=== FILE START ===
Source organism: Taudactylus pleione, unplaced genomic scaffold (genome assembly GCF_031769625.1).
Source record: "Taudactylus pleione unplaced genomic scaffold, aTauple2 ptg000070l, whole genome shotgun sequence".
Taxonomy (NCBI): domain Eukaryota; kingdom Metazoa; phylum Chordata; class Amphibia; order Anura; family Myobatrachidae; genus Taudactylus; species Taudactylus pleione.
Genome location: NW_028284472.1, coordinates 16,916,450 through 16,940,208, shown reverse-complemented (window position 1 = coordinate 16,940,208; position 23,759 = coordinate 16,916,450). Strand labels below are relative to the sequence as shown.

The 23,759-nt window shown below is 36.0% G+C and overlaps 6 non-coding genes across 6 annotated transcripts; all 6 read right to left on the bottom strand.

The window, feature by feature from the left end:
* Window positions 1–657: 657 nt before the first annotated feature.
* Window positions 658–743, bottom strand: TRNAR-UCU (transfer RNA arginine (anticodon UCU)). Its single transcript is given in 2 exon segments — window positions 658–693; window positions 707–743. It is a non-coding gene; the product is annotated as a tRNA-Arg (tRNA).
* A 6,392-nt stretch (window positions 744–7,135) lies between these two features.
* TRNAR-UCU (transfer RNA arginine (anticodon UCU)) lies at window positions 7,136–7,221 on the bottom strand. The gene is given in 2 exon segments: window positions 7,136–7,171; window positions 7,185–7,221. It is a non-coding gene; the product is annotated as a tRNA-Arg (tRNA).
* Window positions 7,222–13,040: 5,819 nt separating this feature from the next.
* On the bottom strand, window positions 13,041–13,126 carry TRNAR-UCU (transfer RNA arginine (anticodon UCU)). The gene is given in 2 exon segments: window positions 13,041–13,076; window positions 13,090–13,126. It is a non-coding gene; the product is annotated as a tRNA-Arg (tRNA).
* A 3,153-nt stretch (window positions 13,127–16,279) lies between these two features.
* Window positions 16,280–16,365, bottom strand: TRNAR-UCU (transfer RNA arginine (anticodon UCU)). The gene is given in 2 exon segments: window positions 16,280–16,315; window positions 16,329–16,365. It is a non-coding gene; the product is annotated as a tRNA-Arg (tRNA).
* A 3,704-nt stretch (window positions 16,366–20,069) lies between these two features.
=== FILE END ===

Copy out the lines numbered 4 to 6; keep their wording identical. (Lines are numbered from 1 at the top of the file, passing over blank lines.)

Genome location: NW_028284472.1, coordinates 16,916,450 through 16,940,208, shown reverse-complemented (window position 1 = coordinate 16,940,208; position 23,759 = coordinate 16,916,450). Strand labels below are relative to the sequence as shown.

The 23,759-nt window shown below is 36.0% G+C and overlaps 6 non-coding genes across 6 annotated transcripts; all 6 read right to left on the bottom strand.

The window, feature by feature from the left end: